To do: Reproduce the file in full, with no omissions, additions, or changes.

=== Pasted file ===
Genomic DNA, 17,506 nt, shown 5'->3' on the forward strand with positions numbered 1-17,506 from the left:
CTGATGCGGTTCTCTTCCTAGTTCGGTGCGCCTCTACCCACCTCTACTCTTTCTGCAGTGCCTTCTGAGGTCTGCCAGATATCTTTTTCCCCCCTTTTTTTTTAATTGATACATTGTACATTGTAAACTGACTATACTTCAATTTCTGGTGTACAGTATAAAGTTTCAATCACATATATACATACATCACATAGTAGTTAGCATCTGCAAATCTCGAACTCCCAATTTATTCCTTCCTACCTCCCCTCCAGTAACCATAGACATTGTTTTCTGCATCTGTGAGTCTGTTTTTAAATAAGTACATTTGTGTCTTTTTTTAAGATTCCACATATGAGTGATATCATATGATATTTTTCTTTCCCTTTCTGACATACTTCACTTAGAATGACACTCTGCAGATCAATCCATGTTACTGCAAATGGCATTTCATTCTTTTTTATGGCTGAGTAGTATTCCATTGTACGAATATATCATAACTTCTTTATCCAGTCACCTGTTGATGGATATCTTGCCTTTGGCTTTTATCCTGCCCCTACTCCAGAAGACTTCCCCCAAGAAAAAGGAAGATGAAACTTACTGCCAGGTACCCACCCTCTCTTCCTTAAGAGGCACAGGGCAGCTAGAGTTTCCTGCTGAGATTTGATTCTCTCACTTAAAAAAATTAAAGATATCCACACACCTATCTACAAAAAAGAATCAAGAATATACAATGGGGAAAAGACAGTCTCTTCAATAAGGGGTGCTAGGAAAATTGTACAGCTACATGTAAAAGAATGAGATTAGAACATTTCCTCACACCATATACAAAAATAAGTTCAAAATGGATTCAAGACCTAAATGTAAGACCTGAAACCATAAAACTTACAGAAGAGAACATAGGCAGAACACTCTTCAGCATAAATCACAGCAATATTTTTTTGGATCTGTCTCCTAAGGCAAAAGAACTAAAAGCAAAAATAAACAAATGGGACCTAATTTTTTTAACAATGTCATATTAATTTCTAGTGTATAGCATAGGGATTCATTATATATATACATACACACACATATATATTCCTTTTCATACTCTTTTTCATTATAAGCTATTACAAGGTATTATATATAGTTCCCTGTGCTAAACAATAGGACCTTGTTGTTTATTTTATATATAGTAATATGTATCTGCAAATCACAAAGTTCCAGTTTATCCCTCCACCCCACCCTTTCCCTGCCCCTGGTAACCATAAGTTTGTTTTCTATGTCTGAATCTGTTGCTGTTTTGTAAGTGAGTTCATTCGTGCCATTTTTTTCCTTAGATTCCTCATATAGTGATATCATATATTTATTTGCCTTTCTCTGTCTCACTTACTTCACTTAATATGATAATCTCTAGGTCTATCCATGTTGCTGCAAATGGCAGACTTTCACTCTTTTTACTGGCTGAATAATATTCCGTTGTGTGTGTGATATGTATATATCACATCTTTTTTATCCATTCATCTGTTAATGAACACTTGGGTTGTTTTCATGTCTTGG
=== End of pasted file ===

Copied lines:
Genomic DNA, 17,506 nt, shown 5'->3' on the forward strand with positions numbered 1-17,506 from the left:
CTGATGCGGTTCTCTTCCTAGTTCGGTGCGCCTCTACCCACCTCTACTCTTTCTGCAGTGCCTTCTGAGGTCTGCCAGATATCTTTTTCCCCCCTTTTTTTTTAATTGATACATTGTACATTGTAAACTGACTATACTTCAATTTCTGGTGTACAGTATAAAGTTTCAATCACATATATACATACATCACATAGTAGTTAGCATCTGCAAATCTCGAACTCCCAATTTATTCCTTCCTACCTCCCCTCCAGTAACCATAGACATTGTTTTCTGCATCTGTGAGTCTGTTTTTAAATAAGTACATTTGTGTCTTTTTTTAAGATTCCACATATGAGTGATATCATATGATATTTTTCTTTCCCTTTCTGACATACTTCACTTAGAATGACACTCTGCAGATCAATCCATGTTACTGCAAATGGCATTTCATTCTTTTTTATGGCTGAGTAGTATTCCATTGTACGAATATATCATAACTTCTTTATCCAGTCACCTGTTGATGGATATCTTGCCTTTGGCTTTTATCCTGCCCCTACTCCAGAAGACTTCCCCCAAGAAAAAGGAAGATGAAACTTACTGCCAGGTACCCACCCTCTCTTCCTTAAGAGGCACAGGGCAGCTAGAGTTTCCTGCTGAGATTTGATTCTCTCACTTAAAAAAATTAAAGATATCCACACACCTATCTACAAAAAAGAATCAAGAATATACAATGGGGAAAAGACAGTCTCTTCAATAAGGGGTGCTAGGAAAATTGTACAGCTACATGTAAAAGAATGAGATTAGAACATTTCCTCACACCATATACAAAAATAAGTTCAAAATGGATTCAAGACCTAAATGTAAGACCTGAAACCATAAAACTTACAGAAGAGAACATAGGCAGAACACTCTTCAGCATAAATCACAGCAATATTTTTTTGGATCTGTCTCCTAAGGCAAAAGAACTAAAAGCAAAAATAAACAAATGGGACCTAATTTTTTTAACAATGTCATATTAATTTCTAGTGTATAGCATAGGGATTCATTATATATATACATACACACACATATATATTCCTTTTCATACTCTTTTTCATTATAAGCTATTACAAGGTATTATATATAGTTCCCTGTGCTAAACAATAGGACCTTGTTGTTTATTTTATATATAGTAATATGTATCTGCAAATCACAAAGTTCCAGTTTATCCCTCCACCCCACCCTTTCCCTGCCCCTGGTAACCATAAGTTTGTTTTCTATGTCTGAATCTGTTGCTGTTTTGTAAGTGAGTTCATTCGTGCCATTTTTTTCCTTAGATTCCTCATATAGTGATATCATATATTTATTTGCCTTTCTCTGTCTCACTTACTTCACTTAATATGATAATCTCTAGGTCTATCCATGTTGCTGCAAATGGCAGACTTTCACTCTTTTTACTGGCTGAATAATATTCCGTTGTGTGTGTGATATGTATATATCACATCTTTTTTATCCATTCATCTGTTAATGAACACTTGGGTTGTTTTCATGTCTTGG